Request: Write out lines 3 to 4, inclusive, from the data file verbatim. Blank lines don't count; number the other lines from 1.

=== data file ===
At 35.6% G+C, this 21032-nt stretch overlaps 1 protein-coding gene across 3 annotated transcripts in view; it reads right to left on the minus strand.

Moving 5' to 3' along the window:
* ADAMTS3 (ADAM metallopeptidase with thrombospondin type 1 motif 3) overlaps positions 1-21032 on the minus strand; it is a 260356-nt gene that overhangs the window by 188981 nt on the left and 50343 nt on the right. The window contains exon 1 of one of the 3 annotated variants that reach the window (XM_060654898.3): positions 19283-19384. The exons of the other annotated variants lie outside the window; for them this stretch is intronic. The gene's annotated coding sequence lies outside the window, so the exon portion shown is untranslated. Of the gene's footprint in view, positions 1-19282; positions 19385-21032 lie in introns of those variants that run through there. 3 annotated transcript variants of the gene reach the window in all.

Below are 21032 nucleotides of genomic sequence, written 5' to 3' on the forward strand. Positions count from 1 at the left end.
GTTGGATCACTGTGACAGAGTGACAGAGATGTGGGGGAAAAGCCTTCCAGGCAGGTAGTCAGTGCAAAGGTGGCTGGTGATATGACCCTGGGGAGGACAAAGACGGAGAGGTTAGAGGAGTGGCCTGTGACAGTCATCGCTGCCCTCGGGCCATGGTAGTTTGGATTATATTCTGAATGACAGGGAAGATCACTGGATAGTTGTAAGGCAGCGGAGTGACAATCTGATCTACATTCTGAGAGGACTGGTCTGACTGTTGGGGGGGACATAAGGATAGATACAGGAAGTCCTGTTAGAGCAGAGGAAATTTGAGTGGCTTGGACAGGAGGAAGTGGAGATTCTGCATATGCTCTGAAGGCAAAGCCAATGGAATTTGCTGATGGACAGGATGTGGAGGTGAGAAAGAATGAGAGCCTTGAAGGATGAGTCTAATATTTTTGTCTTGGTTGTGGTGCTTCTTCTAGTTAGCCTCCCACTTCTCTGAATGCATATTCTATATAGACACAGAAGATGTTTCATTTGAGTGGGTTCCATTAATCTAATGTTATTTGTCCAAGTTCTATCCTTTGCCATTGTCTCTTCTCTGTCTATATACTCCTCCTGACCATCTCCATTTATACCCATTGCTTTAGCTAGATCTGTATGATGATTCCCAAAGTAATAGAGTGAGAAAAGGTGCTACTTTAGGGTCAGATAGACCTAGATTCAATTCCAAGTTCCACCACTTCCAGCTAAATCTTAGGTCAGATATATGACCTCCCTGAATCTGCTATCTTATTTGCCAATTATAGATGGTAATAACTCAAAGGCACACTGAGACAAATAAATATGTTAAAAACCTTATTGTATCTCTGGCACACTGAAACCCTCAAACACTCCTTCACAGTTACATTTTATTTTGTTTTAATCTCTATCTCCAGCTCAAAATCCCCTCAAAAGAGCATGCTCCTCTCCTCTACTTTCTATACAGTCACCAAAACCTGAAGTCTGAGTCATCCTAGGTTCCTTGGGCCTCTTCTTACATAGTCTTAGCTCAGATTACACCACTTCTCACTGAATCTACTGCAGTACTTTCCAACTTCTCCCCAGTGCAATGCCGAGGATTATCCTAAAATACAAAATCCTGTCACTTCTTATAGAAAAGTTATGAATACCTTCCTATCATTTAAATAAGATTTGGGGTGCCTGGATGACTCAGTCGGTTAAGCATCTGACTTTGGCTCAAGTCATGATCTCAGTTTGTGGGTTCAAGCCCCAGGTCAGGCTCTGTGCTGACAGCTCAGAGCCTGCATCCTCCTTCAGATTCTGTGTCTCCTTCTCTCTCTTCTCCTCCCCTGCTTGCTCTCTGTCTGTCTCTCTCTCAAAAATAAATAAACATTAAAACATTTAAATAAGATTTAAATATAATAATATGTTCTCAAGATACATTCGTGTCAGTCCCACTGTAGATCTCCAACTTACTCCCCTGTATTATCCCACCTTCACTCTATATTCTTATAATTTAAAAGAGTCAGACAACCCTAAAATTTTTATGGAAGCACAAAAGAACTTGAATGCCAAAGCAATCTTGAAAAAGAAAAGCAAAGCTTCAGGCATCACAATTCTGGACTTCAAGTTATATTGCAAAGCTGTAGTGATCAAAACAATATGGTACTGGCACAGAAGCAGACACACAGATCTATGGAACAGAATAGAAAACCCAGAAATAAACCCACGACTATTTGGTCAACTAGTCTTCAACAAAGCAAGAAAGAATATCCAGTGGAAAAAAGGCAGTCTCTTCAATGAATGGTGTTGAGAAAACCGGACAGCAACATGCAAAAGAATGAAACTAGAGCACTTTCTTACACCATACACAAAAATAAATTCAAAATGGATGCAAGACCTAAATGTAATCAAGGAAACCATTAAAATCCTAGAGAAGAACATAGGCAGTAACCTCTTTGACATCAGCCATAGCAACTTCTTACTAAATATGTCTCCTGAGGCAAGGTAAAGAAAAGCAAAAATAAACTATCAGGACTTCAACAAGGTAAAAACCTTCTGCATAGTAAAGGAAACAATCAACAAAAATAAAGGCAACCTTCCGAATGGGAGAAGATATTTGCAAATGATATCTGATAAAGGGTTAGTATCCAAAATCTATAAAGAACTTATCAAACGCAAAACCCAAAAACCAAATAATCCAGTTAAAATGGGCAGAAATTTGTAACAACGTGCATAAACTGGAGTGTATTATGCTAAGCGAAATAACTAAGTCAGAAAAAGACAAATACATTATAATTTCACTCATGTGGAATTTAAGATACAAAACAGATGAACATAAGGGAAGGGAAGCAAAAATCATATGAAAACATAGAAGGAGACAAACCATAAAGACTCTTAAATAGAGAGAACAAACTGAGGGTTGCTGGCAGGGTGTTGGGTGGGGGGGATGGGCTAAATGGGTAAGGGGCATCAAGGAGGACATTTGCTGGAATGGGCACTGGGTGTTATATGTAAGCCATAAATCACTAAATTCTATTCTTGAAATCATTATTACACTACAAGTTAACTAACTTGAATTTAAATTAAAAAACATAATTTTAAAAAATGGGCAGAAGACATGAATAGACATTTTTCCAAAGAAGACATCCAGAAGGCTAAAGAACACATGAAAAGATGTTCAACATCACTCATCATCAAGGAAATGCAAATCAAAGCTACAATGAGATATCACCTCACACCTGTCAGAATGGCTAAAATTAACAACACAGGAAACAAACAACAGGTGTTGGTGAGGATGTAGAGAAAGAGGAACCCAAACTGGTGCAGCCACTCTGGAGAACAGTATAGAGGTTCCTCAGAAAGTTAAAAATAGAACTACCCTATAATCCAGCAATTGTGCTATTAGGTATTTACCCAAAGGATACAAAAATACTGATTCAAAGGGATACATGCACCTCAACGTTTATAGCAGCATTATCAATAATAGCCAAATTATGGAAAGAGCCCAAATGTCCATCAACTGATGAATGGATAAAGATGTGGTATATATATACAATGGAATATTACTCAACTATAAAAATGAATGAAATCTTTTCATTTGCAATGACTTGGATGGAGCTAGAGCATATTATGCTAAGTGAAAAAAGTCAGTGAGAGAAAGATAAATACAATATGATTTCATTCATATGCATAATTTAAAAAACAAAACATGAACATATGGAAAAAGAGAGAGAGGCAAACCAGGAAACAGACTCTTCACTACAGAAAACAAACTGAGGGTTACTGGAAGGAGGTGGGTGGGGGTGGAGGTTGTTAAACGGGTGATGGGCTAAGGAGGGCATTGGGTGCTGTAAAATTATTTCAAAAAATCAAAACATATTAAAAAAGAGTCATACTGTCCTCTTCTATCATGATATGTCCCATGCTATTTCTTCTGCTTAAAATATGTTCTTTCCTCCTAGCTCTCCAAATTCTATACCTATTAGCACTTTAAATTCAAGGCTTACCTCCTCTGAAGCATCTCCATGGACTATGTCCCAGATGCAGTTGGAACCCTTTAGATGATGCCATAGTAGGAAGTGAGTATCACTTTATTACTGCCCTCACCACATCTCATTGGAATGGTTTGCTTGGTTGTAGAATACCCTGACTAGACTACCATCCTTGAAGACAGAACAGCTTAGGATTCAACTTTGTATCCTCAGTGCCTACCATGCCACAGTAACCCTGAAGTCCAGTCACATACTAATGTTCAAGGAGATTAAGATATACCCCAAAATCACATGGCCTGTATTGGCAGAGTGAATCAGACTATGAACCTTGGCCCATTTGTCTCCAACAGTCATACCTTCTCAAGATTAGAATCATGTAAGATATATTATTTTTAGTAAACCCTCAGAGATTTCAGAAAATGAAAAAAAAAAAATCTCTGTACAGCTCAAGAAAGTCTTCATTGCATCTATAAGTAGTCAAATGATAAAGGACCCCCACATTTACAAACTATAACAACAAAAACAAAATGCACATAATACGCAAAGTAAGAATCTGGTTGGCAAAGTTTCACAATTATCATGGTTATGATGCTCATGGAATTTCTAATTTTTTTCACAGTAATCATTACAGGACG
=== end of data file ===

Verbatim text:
* ADAMTS3 (ADAM metallopeptidase with thrombospondin type 1 motif 3) overlaps positions 1-21032 on the minus strand; it is a 260356-nt gene that overhangs the window by 188981 nt on the left and 50343 nt on the right. The window contains exon 1 of one of the 3 annotated variants that reach the window (XM_060654898.3): positions 19283-19384. The exons of the other annotated variants lie outside the window; for them this stretch is intronic. The gene's annotated coding sequence lies outside the window, so the exon portion shown is untranslated. Of the gene's footprint in view, positions 1-19282; positions 19385-21032 lie in introns of those variants that run through there. 3 annotated transcript variants of the gene reach the window in all.

Below are 21032 nucleotides of genomic sequence, written 5' to 3' on the forward strand. Positions count from 1 at the left end.